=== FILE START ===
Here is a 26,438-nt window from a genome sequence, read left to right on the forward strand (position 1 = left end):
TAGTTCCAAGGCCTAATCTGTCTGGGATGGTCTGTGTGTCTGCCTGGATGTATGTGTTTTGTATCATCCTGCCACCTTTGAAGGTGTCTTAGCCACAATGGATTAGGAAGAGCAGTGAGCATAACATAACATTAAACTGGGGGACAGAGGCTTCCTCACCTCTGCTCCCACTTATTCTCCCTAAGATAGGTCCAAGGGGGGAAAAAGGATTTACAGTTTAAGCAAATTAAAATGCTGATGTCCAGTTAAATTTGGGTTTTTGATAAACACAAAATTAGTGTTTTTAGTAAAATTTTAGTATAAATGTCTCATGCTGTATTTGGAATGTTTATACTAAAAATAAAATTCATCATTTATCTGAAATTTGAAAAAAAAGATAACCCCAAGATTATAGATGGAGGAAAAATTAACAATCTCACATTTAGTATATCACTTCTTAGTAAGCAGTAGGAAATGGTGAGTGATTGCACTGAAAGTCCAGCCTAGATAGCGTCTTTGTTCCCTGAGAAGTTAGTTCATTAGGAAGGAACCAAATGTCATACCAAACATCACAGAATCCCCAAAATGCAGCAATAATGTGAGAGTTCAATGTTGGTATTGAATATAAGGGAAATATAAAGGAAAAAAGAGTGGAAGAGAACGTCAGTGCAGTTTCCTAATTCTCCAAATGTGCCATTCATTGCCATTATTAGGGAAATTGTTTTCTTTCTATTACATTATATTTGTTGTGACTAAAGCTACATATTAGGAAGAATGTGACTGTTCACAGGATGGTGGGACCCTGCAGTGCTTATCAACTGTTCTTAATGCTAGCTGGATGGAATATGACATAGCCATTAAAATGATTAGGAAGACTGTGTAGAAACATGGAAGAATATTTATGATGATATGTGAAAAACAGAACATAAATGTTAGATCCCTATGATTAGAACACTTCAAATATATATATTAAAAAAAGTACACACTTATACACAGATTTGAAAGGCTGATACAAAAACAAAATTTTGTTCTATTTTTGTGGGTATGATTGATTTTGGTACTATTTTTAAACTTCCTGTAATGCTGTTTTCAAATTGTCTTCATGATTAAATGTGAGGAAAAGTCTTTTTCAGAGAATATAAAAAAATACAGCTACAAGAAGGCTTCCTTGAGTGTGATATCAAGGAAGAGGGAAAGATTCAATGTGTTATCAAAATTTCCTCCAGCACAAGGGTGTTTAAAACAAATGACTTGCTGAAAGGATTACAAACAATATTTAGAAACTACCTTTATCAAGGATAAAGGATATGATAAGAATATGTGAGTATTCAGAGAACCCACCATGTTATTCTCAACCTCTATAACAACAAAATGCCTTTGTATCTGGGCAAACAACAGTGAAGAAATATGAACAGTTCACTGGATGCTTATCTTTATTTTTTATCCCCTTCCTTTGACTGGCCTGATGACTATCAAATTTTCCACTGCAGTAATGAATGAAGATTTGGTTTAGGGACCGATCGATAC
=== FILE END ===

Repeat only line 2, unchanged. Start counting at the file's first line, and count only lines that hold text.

TAGTTCCAAGGCCTAATCTGTCTGGGATGGTCTGTGTGTCTGCCTGGATGTATGTGTTTTGTATCATCCTGCCACCTTTGAAGGTGTCTTAGCCACAATGGATTAGGAAGAGCAGTGAGCATAACATAACATTAAACTGGGGGACAGAGGCTTCCTCACCTCTGCTCCCACTTATTCTCCCTAAGATAGGTCCAAGGGGGGAAAAAGGATTTACAGTTTAAGCAAATTAAAATGCTGATGTCCAGTTAAATTTGGGTTTTTGATAAACACAAAATTAGTGTTTTTAGTAAAATTTTAGTATAAATGTCTCATGCTGTATTTGGAATGTTTATACTAAAAATAAAATTCATCATTTATCTGAAATTTGAAAAAAAAGATAACCCCAAGATTATAGATGGAGGAAAAATTAACAATCTCACATTTAGTATATCACTTCTTAGTAAGCAGTAGGAAATGGTGAGTGATTGCACTGAAAGTCCAGCCTAGATAGCGTCTTTGTTCCCTGAGAAGTTAGTTCATTAGGAAGGAACCAAATGTCATACCAAACATCACAGAATCCCCAAAATGCAGCAATAATGTGAGAGTTCAATGTTGGTATTGAATATAAGGGAAATATAAAGGAAAAAAGAGTGGAAGAGAACGTCAGTGCAGTTTCCTAATTCTCCAAATGTGCCATTCATTGCCATTATTAGGGAAATTGTTTTCTTTCTATTACATTATATTTGTTGTGACTAAAGCTACATATTAGGAAGAATGTGACTGTTCACAGGATGGTGGGACCCTGCAGTGCTTATCAACTGTTCTTAATGCTAGCTGGATGGAATATGACATAGCCATTAAAATGATTAGGAAGACTGTGTAGAAACATGGAAGAATATTTATGATGATATGTGAAAAACAGAACATAAATGTTAGATCCCTATGATTAGAACACTTCAAATATATATATTAAAAAAAGTACACACTTATACACAGATTTGAAAGGCTGATACAAAAACAAAATTTTGTTCTATTTTTGTGGGTATGATTGATTTTGGTACTATTTTTAAACTTCCTGTAATGCTGTTTTCAAATTGTCTTCATGATTAAATGTGAGGAAAAGTCTTTTTCAGAGAATATAAAAAAATACAGCTACAAGAAGGCTTCCTTGAGTGTGATATCAAGGAAGAGGGAAAGATTCAATGTGTTATCAAAATTTCCTCCAGCACAAGGGTGTTTAAAACAAATGACTTGCTGAAAGGATTACAAACAATATTTAGAAACTACCTTTATCAAGGATAAAGGATATGATAAGAATATGTGAGTATTCAGAGAACCCACCATGTTATTCTCAACCTCTATAACAACAAAATGCCTTTGTATCTGGGCAAACAACAGTGAAGAAATATGAACAGTTCACTGGATGCTTATCTTTATTTTTTATCCCCTTCCTTTGACTGGCCTGATGACTATCAAATTTTCCACTGCAGTAATGAATGAAGATTTGGTTTAGGGACCGATCGATAC